Most behaviors that a puppy does, however, aren’t red flags at all, though they may at first glance seem concerning to a novice owner. Most puppy behavior is totally normal! Here are some things that are not red flags:

 


 

NOT a Red Flag: Puppy is lethargic on walks. A common issue with very young puppies is that they “won’t go on walks.” You leash up to go for a walk, and...the puppy just sits there in the middle of the sidewalk. Don’t worry about this. Within a month or so, you’ll probably be working really hard on getting the puppy to not drag you around! Puppies are small and get tired easily. What seems like a short walk to you could be a monumental task for their short legs. They’re also new and can be a little disoriented in the big world; the constant new stimulation can be exhausting.

 


 

NOT a Red Flag: Puppy is biting hands, clothes, etc. Puppies bite. They interact with the world like a toddler would, putting everything into their mouths. Over time you’ll teach the puppy not to bite, and to leave items other than their chew toys alone. Puppy-proofing the house so they don’t pick up truly dangerous items, and not stressing too much if they eat some leaves and grass outside, will also help.

 


 

NOT a Red Flag: Puppy is playing roughly with other dogs (growling, etc) A lot of very normal play can look a little scary, especially if you haven’t spent much time with dogs before. Dog play can get pretty intense, with lots of high arousal and ferocious sounds. There are some key ways to tell the difference between playing and fighting, and to catch when play is working up to a level that might culminate in a fight. One good test is to catch and briefly hang on to the dog you perceive as the aggressor, then look at the other dog’s behavior. If it runs away and hides, then you’ll know the play was too rough. But 9 times out of 10, that dog will come running up to start the play all over.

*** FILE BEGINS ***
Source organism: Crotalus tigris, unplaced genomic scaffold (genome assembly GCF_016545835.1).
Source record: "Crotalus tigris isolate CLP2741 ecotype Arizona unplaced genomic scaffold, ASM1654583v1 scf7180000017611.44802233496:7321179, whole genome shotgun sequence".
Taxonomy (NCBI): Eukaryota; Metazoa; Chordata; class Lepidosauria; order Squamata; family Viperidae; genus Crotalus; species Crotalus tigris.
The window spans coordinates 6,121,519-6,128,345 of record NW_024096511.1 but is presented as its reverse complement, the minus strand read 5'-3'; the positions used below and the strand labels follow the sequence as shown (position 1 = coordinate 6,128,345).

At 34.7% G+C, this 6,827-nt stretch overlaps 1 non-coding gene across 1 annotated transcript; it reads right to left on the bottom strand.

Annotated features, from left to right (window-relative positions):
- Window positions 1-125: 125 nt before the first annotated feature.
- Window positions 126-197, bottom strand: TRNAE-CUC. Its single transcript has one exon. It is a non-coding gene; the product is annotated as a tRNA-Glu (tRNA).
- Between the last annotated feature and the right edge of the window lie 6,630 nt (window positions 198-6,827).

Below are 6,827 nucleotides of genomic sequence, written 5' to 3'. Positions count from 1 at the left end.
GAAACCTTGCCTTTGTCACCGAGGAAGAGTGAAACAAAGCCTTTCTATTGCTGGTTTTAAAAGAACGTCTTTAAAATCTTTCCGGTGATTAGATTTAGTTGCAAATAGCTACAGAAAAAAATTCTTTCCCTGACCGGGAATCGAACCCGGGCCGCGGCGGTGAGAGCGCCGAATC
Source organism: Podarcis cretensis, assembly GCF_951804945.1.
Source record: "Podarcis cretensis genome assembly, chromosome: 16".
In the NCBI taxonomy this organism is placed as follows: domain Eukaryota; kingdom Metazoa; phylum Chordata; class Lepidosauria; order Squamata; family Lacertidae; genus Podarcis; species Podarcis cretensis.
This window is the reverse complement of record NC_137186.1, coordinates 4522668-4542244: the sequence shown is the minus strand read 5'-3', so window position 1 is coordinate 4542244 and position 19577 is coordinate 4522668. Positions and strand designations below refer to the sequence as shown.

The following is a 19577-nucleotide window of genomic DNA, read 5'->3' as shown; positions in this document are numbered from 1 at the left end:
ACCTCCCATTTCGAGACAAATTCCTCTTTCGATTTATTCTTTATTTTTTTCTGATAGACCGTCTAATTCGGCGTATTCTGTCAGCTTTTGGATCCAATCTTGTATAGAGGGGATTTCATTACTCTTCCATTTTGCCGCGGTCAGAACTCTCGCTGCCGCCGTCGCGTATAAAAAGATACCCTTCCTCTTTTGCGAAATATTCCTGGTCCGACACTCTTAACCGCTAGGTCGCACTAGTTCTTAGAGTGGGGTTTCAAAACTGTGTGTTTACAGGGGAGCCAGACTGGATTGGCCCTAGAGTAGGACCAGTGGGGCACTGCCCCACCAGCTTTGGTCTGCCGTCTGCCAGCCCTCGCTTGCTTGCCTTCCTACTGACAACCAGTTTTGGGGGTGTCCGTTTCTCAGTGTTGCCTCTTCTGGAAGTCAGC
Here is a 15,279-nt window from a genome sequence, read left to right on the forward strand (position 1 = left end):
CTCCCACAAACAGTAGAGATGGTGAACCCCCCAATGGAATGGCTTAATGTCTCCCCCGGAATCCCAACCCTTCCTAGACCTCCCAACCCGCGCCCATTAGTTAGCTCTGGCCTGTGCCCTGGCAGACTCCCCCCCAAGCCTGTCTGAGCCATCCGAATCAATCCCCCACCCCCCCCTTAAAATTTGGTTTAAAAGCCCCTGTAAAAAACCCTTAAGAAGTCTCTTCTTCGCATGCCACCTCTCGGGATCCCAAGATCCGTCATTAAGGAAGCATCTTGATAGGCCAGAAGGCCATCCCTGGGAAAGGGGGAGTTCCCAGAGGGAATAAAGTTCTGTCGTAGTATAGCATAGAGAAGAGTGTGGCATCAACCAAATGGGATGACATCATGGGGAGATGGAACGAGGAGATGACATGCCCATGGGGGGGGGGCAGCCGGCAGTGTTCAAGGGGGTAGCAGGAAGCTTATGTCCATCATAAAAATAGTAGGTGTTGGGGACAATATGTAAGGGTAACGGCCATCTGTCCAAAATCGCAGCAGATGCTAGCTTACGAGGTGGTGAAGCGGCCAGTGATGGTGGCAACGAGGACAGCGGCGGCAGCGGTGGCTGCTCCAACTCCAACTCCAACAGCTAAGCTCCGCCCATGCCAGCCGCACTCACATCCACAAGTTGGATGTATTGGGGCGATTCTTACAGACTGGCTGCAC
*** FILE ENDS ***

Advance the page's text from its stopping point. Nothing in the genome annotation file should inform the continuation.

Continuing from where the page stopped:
NOT a Red Flag: Puppy is stealing things and running around. Puppies do this!!! Normal puppies want to investigate their environment, mainly with their mouth. If they pick up something random and realize that it causes you to become animated and chase them around, they’ve just discovered the wildly exciting game of Keep-Away. Good solid Puppy-Proofing is your best friend here. A puppy-proofed house has things picked up and placed up high where the puppy can’t get them. Areas a puppy might get into (your huge potted ficus, for example) are gated off or behind closed doors. Enticing toys are all the puppy can access. I know this is hard with young kids, who want to leave their stuffed toys and other appealing items all over the place. Do your best!

 


 

NOT a Red Flag: A very young puppy (under 12 weeks) is panicking and screaming when left alone. Puppies do a “puppy distress cry” that’s meant to alert the mother dog if it finds itself alone – it’s fallen into a hole or accidentally crept out of the den or something. This is natural and normal and is not the same thing as separation anxiety.

 

NOT a Red Flag: The other (adult) dog in the home is growling at or snapping at the puppy, when the puppy “just wants to play.” Your adult dog is not being mean to the puppy if it doesn’t want to play. It’s not being mean if the puppy is being pushy and rude and the adult gives a correction, like growling or even escalating. This is usually normal dog communication.

 


 

As many trainers say, “It’s a puppy, not a problem!” Most puppies are perfectly normal, but if you see something that worries you about your own puppy, then let me know; I’m glad to be your second set of eyes!